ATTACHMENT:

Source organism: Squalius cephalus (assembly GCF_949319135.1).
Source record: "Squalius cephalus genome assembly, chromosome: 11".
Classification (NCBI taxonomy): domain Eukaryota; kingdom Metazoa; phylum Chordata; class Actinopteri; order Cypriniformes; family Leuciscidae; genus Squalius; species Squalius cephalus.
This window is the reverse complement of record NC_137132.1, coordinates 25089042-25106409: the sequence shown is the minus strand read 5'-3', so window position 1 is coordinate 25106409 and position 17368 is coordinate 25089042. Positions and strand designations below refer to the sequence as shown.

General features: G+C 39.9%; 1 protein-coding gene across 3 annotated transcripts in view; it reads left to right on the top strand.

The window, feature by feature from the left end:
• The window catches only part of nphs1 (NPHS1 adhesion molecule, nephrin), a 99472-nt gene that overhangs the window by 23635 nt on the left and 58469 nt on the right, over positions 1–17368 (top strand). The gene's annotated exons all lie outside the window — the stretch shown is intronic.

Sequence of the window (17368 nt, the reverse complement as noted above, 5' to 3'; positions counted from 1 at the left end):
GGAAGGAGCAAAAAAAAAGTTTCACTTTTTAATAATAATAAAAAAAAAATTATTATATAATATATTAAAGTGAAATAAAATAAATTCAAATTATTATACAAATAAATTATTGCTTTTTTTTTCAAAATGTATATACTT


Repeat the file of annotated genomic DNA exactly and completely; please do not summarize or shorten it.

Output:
Source organism: Squalius cephalus (assembly GCF_949319135.1).
Source record: "Squalius cephalus genome assembly, chromosome: 11".
Classification (NCBI taxonomy): domain Eukaryota; kingdom Metazoa; phylum Chordata; class Actinopteri; order Cypriniformes; family Leuciscidae; genus Squalius; species Squalius cephalus.
This window is the reverse complement of record NC_137132.1, coordinates 25089042-25106409: the sequence shown is the minus strand read 5'-3', so window position 1 is coordinate 25106409 and position 17368 is coordinate 25089042. Positions and strand designations below refer to the sequence as shown.

General features: G+C 39.9%; 1 protein-coding gene across 3 annotated transcripts in view; it reads left to right on the top strand.

The window, feature by feature from the left end:
• The window catches only part of nphs1 (NPHS1 adhesion molecule, nephrin), a 99472-nt gene that overhangs the window by 23635 nt on the left and 58469 nt on the right, over positions 1–17368 (top strand). The gene's annotated exons all lie outside the window — the stretch shown is intronic.

Sequence of the window (17368 nt, the reverse complement as noted above, 5' to 3'; positions counted from 1 at the left end):
GGAAGGAGCAAAAAAAAAGTTTCACTTTTTAATAATAATAAAAAAAAAATTATTATATAATATATTAAAGTGAAATAAAATAAATTCAAATTATTATACAAATAAATTATTGCTTTTTTTTTCAAAATGTATATACTT